Sylvie Barak created a custom pair of earmuff headphones to keep her ears warm while she listens to her music. She bought a pair of cheap headphones and hacked into them to cut out the speaker. Once the speakers were out, the speaker wires were soldered to the plug connections and the jack. She sewed the speaker into a faux fur muff, and a PCB board was added for support. The speaker muff was attached to a headband wrapped in fabric to complete her funky stereo earmuffs. Sylvie says the headphones can be customized in many ways and is even considering incorporating them into a hoodie.
Ordinarily I am not critical of any of these gadgets, but this appears to be way more work than required to achieve the same effect. What would be great is headphone that turn themselves of when someone wants to talk to the wearer. I do not know when it became the rule that you had to have some noise in one's ears 24/7. Okay I usually have the radio or pandora playing when I work, but I am in an office by myself and do turn them off when people come in.
Come up with head phone that shock the youthful wearer when they use them to igmore parents and you got a winner.
I agree, this is really cool and the hoodie idea is a real keeper. I have an EE friend working for TVA who spends a great deal of time inspecting power stations. He would really appreciate this concept--warmth plus "tunes". Great post.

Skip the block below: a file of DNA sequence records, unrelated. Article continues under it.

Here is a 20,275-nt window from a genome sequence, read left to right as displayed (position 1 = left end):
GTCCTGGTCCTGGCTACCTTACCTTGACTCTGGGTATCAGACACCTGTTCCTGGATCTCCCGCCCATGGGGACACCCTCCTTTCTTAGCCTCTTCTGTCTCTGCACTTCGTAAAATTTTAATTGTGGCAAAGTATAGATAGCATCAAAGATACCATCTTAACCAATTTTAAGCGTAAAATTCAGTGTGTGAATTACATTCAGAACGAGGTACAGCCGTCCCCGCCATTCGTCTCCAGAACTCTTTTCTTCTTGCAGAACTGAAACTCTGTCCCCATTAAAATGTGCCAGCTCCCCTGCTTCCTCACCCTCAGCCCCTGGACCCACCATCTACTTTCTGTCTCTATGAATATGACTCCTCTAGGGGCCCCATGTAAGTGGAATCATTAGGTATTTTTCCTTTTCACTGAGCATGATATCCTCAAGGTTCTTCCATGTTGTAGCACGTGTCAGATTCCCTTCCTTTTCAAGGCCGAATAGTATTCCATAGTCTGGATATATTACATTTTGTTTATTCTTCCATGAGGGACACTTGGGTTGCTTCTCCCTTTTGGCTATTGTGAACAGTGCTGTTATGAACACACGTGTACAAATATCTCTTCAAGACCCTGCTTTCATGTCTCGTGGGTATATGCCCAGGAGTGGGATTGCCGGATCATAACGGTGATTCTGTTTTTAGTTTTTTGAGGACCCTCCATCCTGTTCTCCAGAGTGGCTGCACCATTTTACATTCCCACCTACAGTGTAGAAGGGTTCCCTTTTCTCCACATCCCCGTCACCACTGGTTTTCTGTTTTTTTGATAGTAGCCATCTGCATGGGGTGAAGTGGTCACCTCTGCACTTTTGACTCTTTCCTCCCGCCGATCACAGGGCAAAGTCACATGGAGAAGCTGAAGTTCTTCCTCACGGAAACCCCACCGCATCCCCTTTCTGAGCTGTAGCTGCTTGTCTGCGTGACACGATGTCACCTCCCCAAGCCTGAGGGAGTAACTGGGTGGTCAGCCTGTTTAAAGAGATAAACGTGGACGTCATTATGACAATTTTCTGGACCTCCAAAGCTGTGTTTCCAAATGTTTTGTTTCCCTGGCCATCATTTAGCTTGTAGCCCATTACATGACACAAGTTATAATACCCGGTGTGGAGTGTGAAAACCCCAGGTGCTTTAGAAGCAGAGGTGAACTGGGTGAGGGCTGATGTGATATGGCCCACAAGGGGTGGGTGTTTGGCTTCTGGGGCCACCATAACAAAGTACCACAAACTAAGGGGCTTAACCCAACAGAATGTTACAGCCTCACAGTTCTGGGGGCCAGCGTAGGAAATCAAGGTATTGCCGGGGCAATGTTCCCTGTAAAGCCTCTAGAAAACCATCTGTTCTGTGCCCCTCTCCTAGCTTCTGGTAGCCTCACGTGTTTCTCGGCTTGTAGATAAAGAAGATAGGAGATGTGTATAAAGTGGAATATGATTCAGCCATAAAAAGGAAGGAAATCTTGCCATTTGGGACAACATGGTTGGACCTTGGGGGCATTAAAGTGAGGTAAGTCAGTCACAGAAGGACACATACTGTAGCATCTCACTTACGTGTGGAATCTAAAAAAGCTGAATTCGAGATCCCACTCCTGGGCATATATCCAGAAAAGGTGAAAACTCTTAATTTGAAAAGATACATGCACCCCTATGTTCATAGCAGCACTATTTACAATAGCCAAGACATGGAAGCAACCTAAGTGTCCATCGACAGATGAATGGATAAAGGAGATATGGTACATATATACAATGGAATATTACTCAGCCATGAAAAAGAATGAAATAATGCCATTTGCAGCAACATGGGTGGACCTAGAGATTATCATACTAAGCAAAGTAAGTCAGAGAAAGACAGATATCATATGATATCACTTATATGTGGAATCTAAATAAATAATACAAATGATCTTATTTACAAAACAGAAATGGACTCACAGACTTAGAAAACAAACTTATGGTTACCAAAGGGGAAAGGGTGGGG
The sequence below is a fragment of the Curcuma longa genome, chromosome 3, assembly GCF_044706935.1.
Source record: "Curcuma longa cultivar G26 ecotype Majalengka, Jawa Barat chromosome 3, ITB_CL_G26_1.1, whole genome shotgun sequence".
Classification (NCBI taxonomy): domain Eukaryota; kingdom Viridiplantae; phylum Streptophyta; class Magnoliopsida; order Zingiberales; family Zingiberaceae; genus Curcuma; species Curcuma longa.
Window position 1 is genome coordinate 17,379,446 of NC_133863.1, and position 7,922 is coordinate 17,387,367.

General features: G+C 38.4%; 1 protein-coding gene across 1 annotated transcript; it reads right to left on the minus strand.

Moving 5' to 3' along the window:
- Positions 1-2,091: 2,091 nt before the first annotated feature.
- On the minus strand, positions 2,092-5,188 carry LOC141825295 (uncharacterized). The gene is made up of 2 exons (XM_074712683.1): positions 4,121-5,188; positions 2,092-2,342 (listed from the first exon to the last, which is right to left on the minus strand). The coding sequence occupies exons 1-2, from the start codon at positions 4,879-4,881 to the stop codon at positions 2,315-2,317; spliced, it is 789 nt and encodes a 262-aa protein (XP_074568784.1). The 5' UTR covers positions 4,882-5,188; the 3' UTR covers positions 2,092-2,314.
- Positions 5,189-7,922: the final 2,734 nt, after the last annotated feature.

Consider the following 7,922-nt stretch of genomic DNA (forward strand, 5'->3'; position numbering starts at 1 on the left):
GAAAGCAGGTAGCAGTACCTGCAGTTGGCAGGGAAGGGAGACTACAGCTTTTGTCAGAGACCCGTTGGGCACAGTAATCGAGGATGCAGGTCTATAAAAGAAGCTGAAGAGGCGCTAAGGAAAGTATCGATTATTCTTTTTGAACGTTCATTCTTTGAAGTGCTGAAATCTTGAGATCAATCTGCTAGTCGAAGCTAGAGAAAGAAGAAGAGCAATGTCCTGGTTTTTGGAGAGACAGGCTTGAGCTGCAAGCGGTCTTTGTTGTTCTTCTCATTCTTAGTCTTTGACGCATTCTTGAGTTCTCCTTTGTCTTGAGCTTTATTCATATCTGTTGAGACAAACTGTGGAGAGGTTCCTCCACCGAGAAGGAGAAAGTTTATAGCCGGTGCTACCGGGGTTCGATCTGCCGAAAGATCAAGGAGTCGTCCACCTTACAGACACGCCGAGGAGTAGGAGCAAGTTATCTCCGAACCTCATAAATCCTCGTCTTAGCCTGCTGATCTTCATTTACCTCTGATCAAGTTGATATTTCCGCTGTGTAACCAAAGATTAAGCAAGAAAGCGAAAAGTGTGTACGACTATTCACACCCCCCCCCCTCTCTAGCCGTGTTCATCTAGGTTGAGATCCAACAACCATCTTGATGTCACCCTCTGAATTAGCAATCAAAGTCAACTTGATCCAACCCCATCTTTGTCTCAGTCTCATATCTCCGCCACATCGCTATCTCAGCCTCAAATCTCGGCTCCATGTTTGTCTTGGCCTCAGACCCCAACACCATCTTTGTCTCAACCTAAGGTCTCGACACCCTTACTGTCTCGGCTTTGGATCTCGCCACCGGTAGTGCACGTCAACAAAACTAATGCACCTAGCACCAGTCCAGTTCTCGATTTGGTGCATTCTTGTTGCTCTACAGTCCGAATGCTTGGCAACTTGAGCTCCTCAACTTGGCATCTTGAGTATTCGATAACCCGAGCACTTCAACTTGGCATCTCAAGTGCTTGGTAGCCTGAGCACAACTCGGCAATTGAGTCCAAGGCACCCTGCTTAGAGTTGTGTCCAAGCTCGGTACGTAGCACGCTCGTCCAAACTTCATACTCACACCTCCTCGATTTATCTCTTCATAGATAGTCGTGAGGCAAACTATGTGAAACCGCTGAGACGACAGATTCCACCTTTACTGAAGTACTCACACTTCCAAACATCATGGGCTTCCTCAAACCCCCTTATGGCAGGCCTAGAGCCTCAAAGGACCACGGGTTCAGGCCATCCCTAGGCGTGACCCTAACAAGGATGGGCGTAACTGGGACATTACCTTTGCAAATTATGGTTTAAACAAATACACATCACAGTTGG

I like that idea....have a mic that picks up voices and such and mutes the volume. It would come in handy when the phone rings! Well, since I don't listen to headphones much...it would be nice to plug in the sound to a device and when the phone rings it mutes it. Just a thought for the gadget guys.
The final showdown is under way in our first-ever Gadget Freak of the Year contest. Who will win an all-expenses-paid trip to the Pacific Design & Manufacturing Show? It's up to you, dear readers, to tell us.
For industrial control applications, or even a simple assembly line, that machine can go almost 24/7 without a break. But what happens when the task is a little more complex? That’s where the “smart” machine would come in. The smart machine is one that has some simple (or complex in some cases) processing capability to be able to adapt to changing conditions. Such machines are suited for a host of applications, including automotive, aerospace, defense, medical, computers and electronics, telecommunications, consumer goods, and so on. This discussion will examine what’s possible with smart machines, and what tradeoffs need to be made to implement such a solution.